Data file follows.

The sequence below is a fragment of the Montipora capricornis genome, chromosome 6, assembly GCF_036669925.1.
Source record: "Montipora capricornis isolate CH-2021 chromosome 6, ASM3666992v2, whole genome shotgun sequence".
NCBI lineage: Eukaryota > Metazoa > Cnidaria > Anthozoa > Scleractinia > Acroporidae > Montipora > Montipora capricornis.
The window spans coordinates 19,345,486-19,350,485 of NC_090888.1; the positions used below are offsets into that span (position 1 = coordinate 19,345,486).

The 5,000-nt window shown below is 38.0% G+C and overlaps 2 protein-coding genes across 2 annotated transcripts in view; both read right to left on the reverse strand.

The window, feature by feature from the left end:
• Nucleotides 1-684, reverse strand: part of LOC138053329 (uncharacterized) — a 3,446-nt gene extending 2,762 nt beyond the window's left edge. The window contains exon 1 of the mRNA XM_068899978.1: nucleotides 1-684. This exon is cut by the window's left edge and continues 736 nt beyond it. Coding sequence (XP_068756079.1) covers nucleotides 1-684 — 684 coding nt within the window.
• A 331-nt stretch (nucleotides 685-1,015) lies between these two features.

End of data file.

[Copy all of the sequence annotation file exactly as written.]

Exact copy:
The sequence below is a fragment of the Montipora capricornis genome, chromosome 6, assembly GCF_036669925.1.
Source record: "Montipora capricornis isolate CH-2021 chromosome 6, ASM3666992v2, whole genome shotgun sequence".
NCBI lineage: Eukaryota > Metazoa > Cnidaria > Anthozoa > Scleractinia > Acroporidae > Montipora > Montipora capricornis.
The window spans coordinates 19,345,486-19,350,485 of NC_090888.1; the positions used below are offsets into that span (position 1 = coordinate 19,345,486).

The 5,000-nt window shown below is 38.0% G+C and overlaps 2 protein-coding genes across 2 annotated transcripts in view; both read right to left on the reverse strand.

The window, feature by feature from the left end:
• Nucleotides 1-684, reverse strand: part of LOC138053329 (uncharacterized) — a 3,446-nt gene extending 2,762 nt beyond the window's left edge. The window contains exon 1 of the mRNA XM_068899978.1: nucleotides 1-684. This exon is cut by the window's left edge and continues 736 nt beyond it. Coding sequence (XP_068756079.1) covers nucleotides 1-684 — 684 coding nt within the window.
• A 331-nt stretch (nucleotides 685-1,015) lies between these two features.